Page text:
Endostatin↓angiogenesiscytotoxicInhibits endothelial cell proliferation, migration [95]Pancreatic
Epigallocatechinneuro-protectionpro-oxidant, ↑apoptosisPhosphorylates Bad at Ser-112,136 through ERK, AKT pathways; Bcl-2:Bax increases [96]Neuroblastoma
Genistein↑proliferation↓proliferationIncreases cleaved PARP expression; inhibits NFκB; inhibits Akt [97]Prostate
Isothiocyanates↑proliferation↓proliferationAlters cell growth and migration pattern [98]Colon
Kaempferolestrogen agonistgrowth inhibitorDepletes estrogen-induced malignancy; suppresses COX-2; induces caspase-3, apoptosis inducing factor (AIF), MnSOD [99]Breast
Metforminanti-diabeticanti-cancerSuppresses mTOR/S6K1; inhibits tyrosine kinase receptors HER1/2 [100]Epidermoid, breast, prostate
Quercetinanti-oxidantpro-oxidantSuppresses NFκB activity, G1 cell cycle arrest, ↑p21, p53; inhibits ubiquitination [15]Pancreatic, colon, hepatic
Resveratrol↑proliferation cardio protection↓proliferation anti-cancerActivates Nrf2; upregulates FOXO [101,102]endometrial
Rosiglitazone↓angiogenesis↑cytotoxicityInhibits endothelial proliferation and vascular endothelial growth factor (VEGF) activation; upregulates matrix metalloproteinase (MMP) inhibitors [103]Bladder, breast, thyroid
Secoiridoid↓pro-aging effect↑cytotoxicityActivates ER stress, unfolded protein-mediated response, SIRT1 and Nrf2 [21]Breast
Sulforaphane↑proliferation ↑angiogenesis↓proliferation ↓angiogenesisActivates Nrf2/ARE pathway; regulates NFκB and AP-1 to induce apoptosis; activates autophagy [98]Bladder
Thrombo-spondin-1↑cell migration↓cell migrationInhibits endothelial cell migration. [104]Oral
↑: increase; ↓: decrease.

7. Hormesis Mimetics: A World of Endless Opportunities

Mimesis (to imitate) in research is a powerful tool, which, if applied judiciously, can work wonders, particularly in understanding disease mechanisms. The compounds/factors that mimic a known factor/pathway/compound are often referred to as mimetics. In the field of hormesis, mimetics are agents that can induce hormetic pathways [35]. Exposure to such agents ensures protective responses, not only to the imminent threat, but may also reverse the functionality errors associated with age/stress/disease to a certain extent [105]. However, it must be remembered that the dose/concentration of the mimetic being administered should itself not be toxic to the body and must be provided in moderate (harmless) quantities. Based on the type of hormetic pathway accessed and the factors elicited/inhibited to promote a response, hormesis mimetics can be broadly categorized as follows.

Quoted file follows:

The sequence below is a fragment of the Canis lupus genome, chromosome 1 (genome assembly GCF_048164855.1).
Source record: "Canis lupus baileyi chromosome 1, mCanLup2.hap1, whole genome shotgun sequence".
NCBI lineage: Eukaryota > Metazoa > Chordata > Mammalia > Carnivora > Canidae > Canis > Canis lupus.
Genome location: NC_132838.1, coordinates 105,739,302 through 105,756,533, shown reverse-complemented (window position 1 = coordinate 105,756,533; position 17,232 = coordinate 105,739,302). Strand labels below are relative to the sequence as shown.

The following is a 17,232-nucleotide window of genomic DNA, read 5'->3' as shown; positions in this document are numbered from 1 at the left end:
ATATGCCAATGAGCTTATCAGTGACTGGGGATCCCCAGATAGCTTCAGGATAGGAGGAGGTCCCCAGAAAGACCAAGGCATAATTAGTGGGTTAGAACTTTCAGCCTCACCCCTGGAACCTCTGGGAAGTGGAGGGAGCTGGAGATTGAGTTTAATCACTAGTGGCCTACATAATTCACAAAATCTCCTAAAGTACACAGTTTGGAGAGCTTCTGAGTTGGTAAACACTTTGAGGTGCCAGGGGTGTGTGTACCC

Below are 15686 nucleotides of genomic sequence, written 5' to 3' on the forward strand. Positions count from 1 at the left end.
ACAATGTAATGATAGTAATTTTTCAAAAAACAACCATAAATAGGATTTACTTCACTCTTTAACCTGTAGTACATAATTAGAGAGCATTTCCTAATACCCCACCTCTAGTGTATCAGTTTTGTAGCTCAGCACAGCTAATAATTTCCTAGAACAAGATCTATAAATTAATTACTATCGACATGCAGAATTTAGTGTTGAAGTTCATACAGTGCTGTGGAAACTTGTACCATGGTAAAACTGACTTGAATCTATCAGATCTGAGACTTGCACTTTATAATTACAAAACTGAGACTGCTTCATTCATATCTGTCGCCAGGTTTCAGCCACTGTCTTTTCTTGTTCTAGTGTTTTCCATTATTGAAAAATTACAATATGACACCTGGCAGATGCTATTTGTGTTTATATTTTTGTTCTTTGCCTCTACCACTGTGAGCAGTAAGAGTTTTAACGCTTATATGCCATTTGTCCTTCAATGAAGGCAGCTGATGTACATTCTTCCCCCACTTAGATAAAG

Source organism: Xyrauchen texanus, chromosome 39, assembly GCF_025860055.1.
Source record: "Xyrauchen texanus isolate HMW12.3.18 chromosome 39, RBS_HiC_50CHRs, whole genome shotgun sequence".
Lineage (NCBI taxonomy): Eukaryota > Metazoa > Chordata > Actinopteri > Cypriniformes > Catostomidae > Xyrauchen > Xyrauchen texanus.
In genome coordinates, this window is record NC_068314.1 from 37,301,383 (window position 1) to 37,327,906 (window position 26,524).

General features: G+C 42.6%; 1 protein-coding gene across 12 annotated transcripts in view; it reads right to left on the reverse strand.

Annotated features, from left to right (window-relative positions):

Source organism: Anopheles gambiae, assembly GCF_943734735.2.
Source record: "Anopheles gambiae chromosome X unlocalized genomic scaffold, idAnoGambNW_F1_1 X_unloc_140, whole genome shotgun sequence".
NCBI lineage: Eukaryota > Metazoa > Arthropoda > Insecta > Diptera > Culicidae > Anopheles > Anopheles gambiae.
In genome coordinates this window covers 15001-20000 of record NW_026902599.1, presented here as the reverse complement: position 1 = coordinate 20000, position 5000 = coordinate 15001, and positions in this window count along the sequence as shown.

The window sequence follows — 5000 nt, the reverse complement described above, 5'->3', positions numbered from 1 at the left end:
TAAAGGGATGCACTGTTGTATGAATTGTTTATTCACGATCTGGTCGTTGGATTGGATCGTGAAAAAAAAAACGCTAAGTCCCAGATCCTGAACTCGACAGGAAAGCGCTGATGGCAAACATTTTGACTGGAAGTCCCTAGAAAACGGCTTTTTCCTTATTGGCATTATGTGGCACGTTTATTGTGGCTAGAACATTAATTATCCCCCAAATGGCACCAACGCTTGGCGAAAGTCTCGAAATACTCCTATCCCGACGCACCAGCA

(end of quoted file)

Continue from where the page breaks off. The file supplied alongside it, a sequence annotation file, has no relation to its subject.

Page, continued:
7.1. Heat Mimetics

These enhance HSP response to heat stress through the activation of chaperones, leading to lesser aggregation of misfolded proteins. This, in turn, assists in the proteasomal degradation of anomalous proteins subsequently equipping the cell/system for future stresses [35].

7.2. CR Mimetics

CR mimetics are molecules that are the biochemical and functional facets of CR. They promote deacetylation of cellular proteins and mediate autophagy. In addition, properties, such as glycolysis inhibition, sirtuin, lipid regulation and insulin-specific gene modulation, enable this group of mimetics to promote longevity, anti-aging and anti-cancer activities [106,107].

7.3. Radiation Mimetics